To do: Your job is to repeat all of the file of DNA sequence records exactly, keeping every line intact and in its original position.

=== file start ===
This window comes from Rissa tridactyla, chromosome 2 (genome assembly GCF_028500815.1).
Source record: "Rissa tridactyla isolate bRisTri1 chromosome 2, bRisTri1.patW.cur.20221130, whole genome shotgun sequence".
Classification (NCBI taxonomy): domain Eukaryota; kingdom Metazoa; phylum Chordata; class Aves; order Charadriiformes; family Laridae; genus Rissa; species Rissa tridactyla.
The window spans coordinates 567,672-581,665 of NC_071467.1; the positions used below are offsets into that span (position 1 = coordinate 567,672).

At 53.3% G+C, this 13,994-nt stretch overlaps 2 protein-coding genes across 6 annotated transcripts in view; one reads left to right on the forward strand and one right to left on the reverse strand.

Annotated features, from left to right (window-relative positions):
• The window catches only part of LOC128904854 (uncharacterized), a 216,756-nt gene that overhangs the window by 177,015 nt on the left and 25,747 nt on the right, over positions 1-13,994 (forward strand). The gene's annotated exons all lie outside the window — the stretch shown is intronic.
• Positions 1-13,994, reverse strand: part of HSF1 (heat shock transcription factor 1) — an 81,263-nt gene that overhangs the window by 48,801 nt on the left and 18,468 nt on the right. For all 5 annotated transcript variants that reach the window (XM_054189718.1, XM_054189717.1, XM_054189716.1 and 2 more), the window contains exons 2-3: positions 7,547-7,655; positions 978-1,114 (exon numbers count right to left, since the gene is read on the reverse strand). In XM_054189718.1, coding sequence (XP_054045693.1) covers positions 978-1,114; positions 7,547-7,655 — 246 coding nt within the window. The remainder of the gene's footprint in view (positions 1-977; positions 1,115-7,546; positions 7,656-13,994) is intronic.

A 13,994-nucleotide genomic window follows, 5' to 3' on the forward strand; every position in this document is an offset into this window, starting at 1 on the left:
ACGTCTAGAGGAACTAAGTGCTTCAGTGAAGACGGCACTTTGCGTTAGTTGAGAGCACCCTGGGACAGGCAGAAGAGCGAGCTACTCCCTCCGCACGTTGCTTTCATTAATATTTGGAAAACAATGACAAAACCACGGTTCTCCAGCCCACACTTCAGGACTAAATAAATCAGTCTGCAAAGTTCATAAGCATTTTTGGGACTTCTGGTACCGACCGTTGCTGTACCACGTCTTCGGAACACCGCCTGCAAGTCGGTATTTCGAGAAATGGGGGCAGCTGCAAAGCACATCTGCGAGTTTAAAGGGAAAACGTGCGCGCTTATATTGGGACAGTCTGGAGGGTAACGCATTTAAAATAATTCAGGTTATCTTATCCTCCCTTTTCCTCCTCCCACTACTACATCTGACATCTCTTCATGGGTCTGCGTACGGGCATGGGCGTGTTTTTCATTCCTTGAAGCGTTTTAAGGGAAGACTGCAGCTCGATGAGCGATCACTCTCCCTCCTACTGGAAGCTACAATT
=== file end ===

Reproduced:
This window comes from Rissa tridactyla, chromosome 2 (genome assembly GCF_028500815.1).
Source record: "Rissa tridactyla isolate bRisTri1 chromosome 2, bRisTri1.patW.cur.20221130, whole genome shotgun sequence".
Classification (NCBI taxonomy): domain Eukaryota; kingdom Metazoa; phylum Chordata; class Aves; order Charadriiformes; family Laridae; genus Rissa; species Rissa tridactyla.
The window spans coordinates 567,672-581,665 of NC_071467.1; the positions used below are offsets into that span (position 1 = coordinate 567,672).

At 53.3% G+C, this 13,994-nt stretch overlaps 2 protein-coding genes across 6 annotated transcripts in view; one reads left to right on the forward strand and one right to left on the reverse strand.

Annotated features, from left to right (window-relative positions):
• The window catches only part of LOC128904854 (uncharacterized), a 216,756-nt gene that overhangs the window by 177,015 nt on the left and 25,747 nt on the right, over positions 1-13,994 (forward strand). The gene's annotated exons all lie outside the window — the stretch shown is intronic.
• Positions 1-13,994, reverse strand: part of HSF1 (heat shock transcription factor 1) — an 81,263-nt gene that overhangs the window by 48,801 nt on the left and 18,468 nt on the right. For all 5 annotated transcript variants that reach the window (XM_054189718.1, XM_054189717.1, XM_054189716.1 and 2 more), the window contains exons 2-3: positions 7,547-7,655; positions 978-1,114 (exon numbers count right to left, since the gene is read on the reverse strand). In XM_054189718.1, coding sequence (XP_054045693.1) covers positions 978-1,114; positions 7,547-7,655 — 246 coding nt within the window. The remainder of the gene's footprint in view (positions 1-977; positions 1,115-7,546; positions 7,656-13,994) is intronic.

A 13,994-nucleotide genomic window follows, 5' to 3' on the forward strand; every position in this document is an offset into this window, starting at 1 on the left:
ACGTCTAGAGGAACTAAGTGCTTCAGTGAAGACGGCACTTTGCGTTAGTTGAGAGCACCCTGGGACAGGCAGAAGAGCGAGCTACTCCCTCCGCACGTTGCTTTCATTAATATTTGGAAAACAATGACAAAACCACGGTTCTCCAGCCCACACTTCAGGACTAAATAAATCAGTCTGCAAAGTTCATAAGCATTTTTGGGACTTCTGGTACCGACCGTTGCTGTACCACGTCTTCGGAACACCGCCTGCAAGTCGGTATTTCGAGAAATGGGGGCAGCTGCAAAGCACATCTGCGAGTTTAAAGGGAAAACGTGCGCGCTTATATTGGGACAGTCTGGAGGGTAACGCATTTAAAATAATTCAGGTTATCTTATCCTCCCTTTTCCTCCTCCCACTACTACATCTGACATCTCTTCATGGGTCTGCGTACGGGCATGGGCGTGTTTTTCATTCCTTGAAGCGTTTTAAGGGAAGACTGCAGCTCGATGAGCGATCACTCTCCCTCCTACTGGAAGCTACAATT